lm.fit <- lm(unclass(Species)~.-Par, data=inputFromUSQL)
library(base64enc)
#outputToUSQL <-
#  data.frame(
#    Model=base64encode(serialize(lm.fit, NULL)),
#    stringsAsFactors = FALSE)
data.frame(
  Model=base64encode(serialize(lm.fit, NULL)),
  stringsAsFactors = FALSE)
";

@InputData =
  EXTRACT SepalLength double,
    SepalWidth double,
    PetalLength double,
    PetalWidth double,
    Species string
  FROM @IrisData
  USING Extractors.Csv();

@ExtendedData =
  SELECT 0 AS Par,
       *
  FROM @InputData;

@RScriptOutput = REDUCE @ExtendedData ON Par
  PRODUCE Par int, Model string
  READONLY Par
  USING new Extension.R.Reducer(
    command:@myRScript,
    rReturnType:"dataframe",
    stringsAsFactors:false);

OUTPUT @RScriptOutput TO @OutputFilePredictions
  USING Outputters.Tsv();

We used inline R script in the above example, but you can also separate the R script from your U-SQL script as follows. (See the line with bold fonts.)

REFERENCE ASSEMBLY [ExtR]; // Load library

DEPLOY RESOURCE @"/usqlext/samples/R/testscript01.R";

DECLARE @IrisData string = @"/usqlext/samples/R/iris.csv";
DECLARE @OutputFilePredictions string = @"/my/R/Output/test.txt";

@InputData =
  EXTRACT SepalLength double,
    SepalWidth double,
    PetalLength double,
    PetalWidth double,
    Species string
  FROM @IrisData
  USING Extractors.Csv();

@ExtendedData =
  SELECT 0 AS Par,
       *
  FROM @InputData;

@RScriptOutput = REDUCE @ExtendedData ON Par
  PRODUCE Par int, Model string
  READONLY Par
  USING new Extension.R.Reducer(
    scriptFile:"testscript01.R",
    rReturnType:"dataframe",
    stringsAsFactors:false);

OUTPUT @RScriptOutput TO @OutputFilePredictions
  USING Outputters.Tsv();

Partitioning

By using REDUCE expression, you can separate your analysis workload by partitions. Each partitions can be executed in parallel, then you can efficiently predict some massive amount of data by using this partitioning capability.

To make things simple, let's consider the following sample data. Here we use the first column as partition key.

test01.csv

1,1
1,2
1,3
1,4
2,5
2,6
2,7
2,8
3,9
3,10
3,11
3,12

The following is the brief example which is calculating min, max, and mean for each partitions.

REFERENCE ASSEMBLY [ExtR];

DECLARE @SrcFile string = @"/sampledat/test01.csv";
DECLARE @DstFile string = @"/sampledat/output01.txt";
DECLARE @myRScript = @"
outputToUSQL <- data.frame(
  CalcType = c(""min"", ""max"", ""mean""),
  CalcValue = c(
    min(inputFromUSQL$Value),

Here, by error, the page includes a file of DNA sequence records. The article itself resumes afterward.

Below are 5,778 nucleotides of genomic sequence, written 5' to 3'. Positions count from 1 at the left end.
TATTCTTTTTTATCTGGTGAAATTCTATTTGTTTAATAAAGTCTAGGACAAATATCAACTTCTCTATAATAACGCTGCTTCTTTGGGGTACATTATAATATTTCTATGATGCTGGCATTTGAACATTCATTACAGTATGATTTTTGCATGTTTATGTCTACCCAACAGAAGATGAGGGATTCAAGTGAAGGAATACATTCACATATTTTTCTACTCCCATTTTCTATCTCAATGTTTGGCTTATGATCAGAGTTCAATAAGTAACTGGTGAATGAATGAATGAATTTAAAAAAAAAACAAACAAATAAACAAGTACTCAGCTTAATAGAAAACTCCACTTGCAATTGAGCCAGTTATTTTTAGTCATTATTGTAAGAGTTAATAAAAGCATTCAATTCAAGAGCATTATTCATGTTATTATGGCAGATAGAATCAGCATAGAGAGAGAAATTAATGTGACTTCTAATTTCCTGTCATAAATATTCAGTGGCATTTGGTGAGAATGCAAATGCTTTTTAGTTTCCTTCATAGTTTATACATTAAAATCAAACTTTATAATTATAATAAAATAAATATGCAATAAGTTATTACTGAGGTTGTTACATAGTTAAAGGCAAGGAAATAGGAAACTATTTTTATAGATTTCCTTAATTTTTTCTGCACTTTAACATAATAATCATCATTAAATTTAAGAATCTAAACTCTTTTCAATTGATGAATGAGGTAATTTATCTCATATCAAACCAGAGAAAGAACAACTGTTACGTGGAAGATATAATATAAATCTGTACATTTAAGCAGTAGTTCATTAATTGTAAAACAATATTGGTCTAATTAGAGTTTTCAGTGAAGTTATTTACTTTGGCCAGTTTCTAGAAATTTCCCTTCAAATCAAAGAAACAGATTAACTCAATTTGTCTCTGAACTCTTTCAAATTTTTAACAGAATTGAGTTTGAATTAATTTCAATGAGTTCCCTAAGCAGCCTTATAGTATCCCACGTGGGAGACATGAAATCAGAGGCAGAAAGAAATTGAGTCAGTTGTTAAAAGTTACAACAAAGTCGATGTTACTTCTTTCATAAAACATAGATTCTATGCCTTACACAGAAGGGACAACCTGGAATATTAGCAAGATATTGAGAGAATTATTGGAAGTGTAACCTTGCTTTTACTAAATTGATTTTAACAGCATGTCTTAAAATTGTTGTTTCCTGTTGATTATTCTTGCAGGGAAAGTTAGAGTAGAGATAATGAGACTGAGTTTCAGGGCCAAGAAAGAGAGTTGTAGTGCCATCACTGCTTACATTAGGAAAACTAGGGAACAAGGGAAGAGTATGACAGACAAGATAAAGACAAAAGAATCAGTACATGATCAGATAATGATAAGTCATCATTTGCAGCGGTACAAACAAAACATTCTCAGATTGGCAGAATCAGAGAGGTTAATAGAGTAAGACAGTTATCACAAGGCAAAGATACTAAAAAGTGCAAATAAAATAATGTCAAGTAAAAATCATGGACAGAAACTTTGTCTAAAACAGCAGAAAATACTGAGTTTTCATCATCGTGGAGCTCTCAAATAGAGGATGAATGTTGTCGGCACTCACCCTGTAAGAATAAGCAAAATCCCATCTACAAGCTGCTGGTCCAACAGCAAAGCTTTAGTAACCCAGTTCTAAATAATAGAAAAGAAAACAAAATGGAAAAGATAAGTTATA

max(inputFromUSQL$Value),
    mean(inputFromUSQL$Value)
  )
)
";

@ExtendedData =
  EXTRACT PartitionId int,
      Value int
  FROM @SrcFile
  USING Extractors.Csv();

@RScriptOutput = REDUCE @ExtendedData ON PartitionId
  PRODUCE PartitionId int, CalcType string, CalcValue double
  READONLY PartitionId
  USING new Extension.R.Reducer(
    command:@myRScript,
    rReturnType:"dataframe",
    stringsAsFactors:false);

OUTPUT @RScriptOutput TO @DstFile
  USING Outputters.Tsv();

The following screenshot is the result of this U-SQL.
Each partition is executed independently in parallel, and all results are collected by REDUCE operation.

Note that you have to specify ON {partition keys (multiple)} or ALL when you're using REDUCE clause. (You cannot skip ON / ALL.)
So if you don't need partitioning, you specify the pseudo partition (one same partition for all raw) like the following script.

REFERENCE ASSEMBLY [ExtR];

DECLARE @SrcFile string = @"/sampledat/test01.csv";
DECLARE @DstFile string = @"/sampledat/output01.txt";
DECLARE @myRScript = @"
outputToUSQL <- data.frame(
  CalcType = c(""min"", ""max"", ""mean""),
  CalcValue = c(
    min(inputFromUSQL$Value),
    max(inputFromUSQL$Value),
    mean(inputFromUSQL$Value)
  )
)
";

@ExtendedData =
  EXTRACT SomeId int,
      Value int
  FROM @SrcFile
  USING Extractors.Csv();

@ExtendedData2 =
  SELECT 0 AS Par, // pseudo partition
       *
  FROM @ExtendedData;

@RScriptOutput = REDUCE @ExtendedData2 ON Par
  PRODUCE Par int, CalcType string, CalcValue double
  READONLY Par
  USING new Extension.R.Reducer(
    command:@myRScript,
    rReturnType:"dataframe",
    stringsAsFactors:false);

OUTPUT @RScriptOutput TO @DstFile
  USING Outputters.Tsv();

Installing packages

There are default supported packages in R extension, but you can install extra packages if needed. (See here for the default packages of R extension. It's also including RevoScaleR package.)